By Dr Yasmin Ibrahim, PhD (LSE), FRSA, SFHEA, Reader in the School of Business and Management, Queen Mary, University of London.


The child refugee, particularly the unaccompanied child, remains a dilemmatic figure in the landscape of forced migration in the EU and worldwide. The increased politicization of migration in the EU has caused the emergence of hostility and far-right populism framing the figure of the refugee as a threat to society, values and economy. National politics in tandem with the negative public debate on migration have become more draconian and anti-humanitarian across the EU putting vulnerable children at particular risk.

The global displacement crisis saw  an increase of arrivals in the UK and Europe between 2014 and 2016, with more than 1 million refugees entering the EU in 2015 alone, and although numbers were modest compared to other regions of the world the reactions at European and national level were to take measures of preventing access and tightening borders. In Calais, tighter passport controls at the border and increased securitization of transport routes produced a bottleneck for growing numbers of refugees, including children, congregated in conditions of increasing squalor and deprivation. In 2016, it was estimated that these camps pejoratively known as ‘the jungle’ were home to 7,000 people, with hundreds living in and around Calais. The UN has labelled conditions in the jungle an ‘indictment’ on western society. From the emergence of the jungle to the demolition of these camps in 2016, to the adoption of a hard-line policy of ‘zero tolerance’, to the makeshift shelters existing under President Macron in 2017, the child refugee remains a tragic figure of neglect and abandonment. The French and British governments have each blamed the other for the ‘blight’ of these camps, and with no long-term or comprehensive plan the situation remains volatile.  Calais became a testing grounds for the UK in terms of the provision of sanctuary for child refugees.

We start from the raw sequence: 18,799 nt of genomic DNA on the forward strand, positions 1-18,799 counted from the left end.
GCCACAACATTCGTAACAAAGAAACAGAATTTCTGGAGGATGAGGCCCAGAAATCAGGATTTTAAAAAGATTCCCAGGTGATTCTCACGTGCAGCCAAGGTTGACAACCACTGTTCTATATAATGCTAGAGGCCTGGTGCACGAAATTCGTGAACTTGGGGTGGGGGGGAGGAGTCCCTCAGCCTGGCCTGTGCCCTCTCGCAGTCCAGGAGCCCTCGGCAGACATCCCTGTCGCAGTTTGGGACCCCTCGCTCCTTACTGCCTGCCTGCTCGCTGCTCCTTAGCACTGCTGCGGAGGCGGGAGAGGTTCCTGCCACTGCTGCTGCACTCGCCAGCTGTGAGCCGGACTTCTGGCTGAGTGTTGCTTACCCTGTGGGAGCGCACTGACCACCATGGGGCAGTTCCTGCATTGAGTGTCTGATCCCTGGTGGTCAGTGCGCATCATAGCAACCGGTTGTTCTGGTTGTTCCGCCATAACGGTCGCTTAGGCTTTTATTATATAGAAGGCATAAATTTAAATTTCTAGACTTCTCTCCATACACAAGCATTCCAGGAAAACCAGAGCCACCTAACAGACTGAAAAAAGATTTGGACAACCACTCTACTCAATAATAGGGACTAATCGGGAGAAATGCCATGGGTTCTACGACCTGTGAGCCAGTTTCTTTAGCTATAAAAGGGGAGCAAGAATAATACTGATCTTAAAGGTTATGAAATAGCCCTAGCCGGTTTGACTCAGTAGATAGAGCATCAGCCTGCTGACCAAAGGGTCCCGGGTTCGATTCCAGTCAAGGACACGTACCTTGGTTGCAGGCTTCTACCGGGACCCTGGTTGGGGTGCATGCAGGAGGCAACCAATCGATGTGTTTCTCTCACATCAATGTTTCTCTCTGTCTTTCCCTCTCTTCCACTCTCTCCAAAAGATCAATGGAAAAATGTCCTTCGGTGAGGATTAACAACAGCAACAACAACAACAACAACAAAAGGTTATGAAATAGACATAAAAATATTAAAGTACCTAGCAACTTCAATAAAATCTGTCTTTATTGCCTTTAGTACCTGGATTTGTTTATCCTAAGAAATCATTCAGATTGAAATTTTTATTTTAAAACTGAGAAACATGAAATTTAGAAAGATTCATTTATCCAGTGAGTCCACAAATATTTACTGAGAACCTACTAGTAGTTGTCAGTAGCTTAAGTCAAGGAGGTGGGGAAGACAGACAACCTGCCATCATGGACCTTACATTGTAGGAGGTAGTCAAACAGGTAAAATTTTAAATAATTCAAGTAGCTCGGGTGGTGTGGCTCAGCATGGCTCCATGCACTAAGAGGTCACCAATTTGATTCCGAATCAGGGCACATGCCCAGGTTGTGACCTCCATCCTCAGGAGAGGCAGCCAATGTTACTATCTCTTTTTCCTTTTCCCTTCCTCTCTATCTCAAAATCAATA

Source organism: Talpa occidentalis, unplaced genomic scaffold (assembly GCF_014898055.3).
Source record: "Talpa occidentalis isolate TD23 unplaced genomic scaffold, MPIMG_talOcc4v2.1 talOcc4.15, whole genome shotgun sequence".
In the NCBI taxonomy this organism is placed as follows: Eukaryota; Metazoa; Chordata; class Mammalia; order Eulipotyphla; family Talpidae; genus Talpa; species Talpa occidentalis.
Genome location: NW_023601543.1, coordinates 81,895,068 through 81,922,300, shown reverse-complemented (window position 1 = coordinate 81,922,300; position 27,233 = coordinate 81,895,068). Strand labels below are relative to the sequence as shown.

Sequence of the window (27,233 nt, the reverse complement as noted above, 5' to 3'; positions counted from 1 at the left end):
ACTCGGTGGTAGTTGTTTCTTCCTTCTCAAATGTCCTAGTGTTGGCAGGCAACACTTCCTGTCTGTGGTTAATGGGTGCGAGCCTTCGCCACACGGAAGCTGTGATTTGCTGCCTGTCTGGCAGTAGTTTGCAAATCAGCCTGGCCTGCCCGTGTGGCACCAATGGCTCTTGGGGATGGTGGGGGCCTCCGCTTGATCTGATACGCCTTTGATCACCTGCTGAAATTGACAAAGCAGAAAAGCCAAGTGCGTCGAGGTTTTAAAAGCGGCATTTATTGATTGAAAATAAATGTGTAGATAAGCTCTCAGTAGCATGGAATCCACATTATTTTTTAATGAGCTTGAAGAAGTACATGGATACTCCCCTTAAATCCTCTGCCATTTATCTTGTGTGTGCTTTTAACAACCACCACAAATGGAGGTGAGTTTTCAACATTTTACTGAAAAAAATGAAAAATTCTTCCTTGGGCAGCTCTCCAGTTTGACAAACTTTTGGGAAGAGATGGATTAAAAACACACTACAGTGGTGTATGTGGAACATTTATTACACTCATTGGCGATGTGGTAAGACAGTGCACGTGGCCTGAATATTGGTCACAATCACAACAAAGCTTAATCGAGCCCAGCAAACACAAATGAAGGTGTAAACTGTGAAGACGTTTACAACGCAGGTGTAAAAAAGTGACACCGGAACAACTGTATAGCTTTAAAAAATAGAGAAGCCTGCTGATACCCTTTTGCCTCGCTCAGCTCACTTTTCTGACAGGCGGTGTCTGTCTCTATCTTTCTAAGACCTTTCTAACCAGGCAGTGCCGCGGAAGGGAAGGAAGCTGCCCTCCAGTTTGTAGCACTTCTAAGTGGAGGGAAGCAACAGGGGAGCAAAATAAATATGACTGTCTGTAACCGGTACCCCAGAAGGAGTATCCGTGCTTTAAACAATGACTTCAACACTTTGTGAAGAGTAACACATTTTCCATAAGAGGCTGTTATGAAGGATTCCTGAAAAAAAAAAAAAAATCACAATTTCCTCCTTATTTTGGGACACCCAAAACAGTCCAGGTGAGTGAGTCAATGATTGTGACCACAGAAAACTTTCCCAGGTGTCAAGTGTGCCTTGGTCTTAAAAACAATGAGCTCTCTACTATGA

The myth of Britain as a champion of both child rights and refugees has been at odds with the actions of successive governments. Despite the ratification of the UNCRC in 1991, successive Labour and Conservative governments have resisted pressure to incorporate the UNCRC into UK law, framing it as aspirational. At EU level, the main legal route for safe passage for any refugee is under the Dublin III Regulation, which sets out provisions for family reunification between EU countries. While the Dublin Regulation assists asylum seekers already in Europe in joining family members in another EU country, in reality, these dispossessed children often encounter prolonged delays and lengthy bureaucratic processes which elongate their trauma and displacement. There are currently an estimated 200 ‘Dublin children’ in France and up to 2,000 in Greece who could see their main legal and safe route to Britain closed and their rights to family reunion jeopardised when Britain exits the EU.

In the UK, the Children Acts (1989 and 2004) and the Dubs Amendment to the 2016 Immigration Act cover the rights of refugee children an impose statutory obligations on local councils to care for under-18’s who arrive in their area seeking protection. The Dubs Amendment to the 2016 Immigration Act in response to the lengthy delays with Dublin Regulations makes provision for an unspecified number of unaccompanied (and most vulnerable) children already in the EU to be transferred to the UK where their claims for asylum would be heard. A major criticism with the Dubs Amendment is that the responsibility for child refugees falls under the Home Office and the rights and protections of child asylum seekers and refugees are subordinated to political immigration imperatives. At the same time, austerity policies and cuts to council funding have also mitigated the implementation of Dubs.

When the jungle was demolished in 2016, children were still living there waiting for their claims to be processed by France and Britain. Within weeks of the demolition many had absconded from reception centres and begun to return to Calais only to encounter even more hostile environments. France stands accused by the UN of violating its international human rights obligations in its treatment of refugees in Calais and NGOs have reported harassment of the refugees and restrictions on providing aid or relief to the displaced.

The privileging of security in Calais over humanitarian imperatives have subsumed the child refugee into a politics of reticence under both the Cameron and May administrations in the UK. This was evident in the half-hearted implementation of Dubs, and the long delays in effecting the transfers, which were determined by what the Home Office deemed affordable rather what the councils were willing to accommodate.

In reality, the child was caught between visceral politics of migration on one hand and Britain’s historic ideals, on the other, but ultimately was left neglected and unwanted.


ECRE publishes op-eds by commentators with relevant experience and expertise in the field who want to contribute to the debate on refugee rights in Europe. The views expressed are those of the author and does not necessarily reflect ECRE positions.


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Photo: (CC) malachybrowne, January 2016

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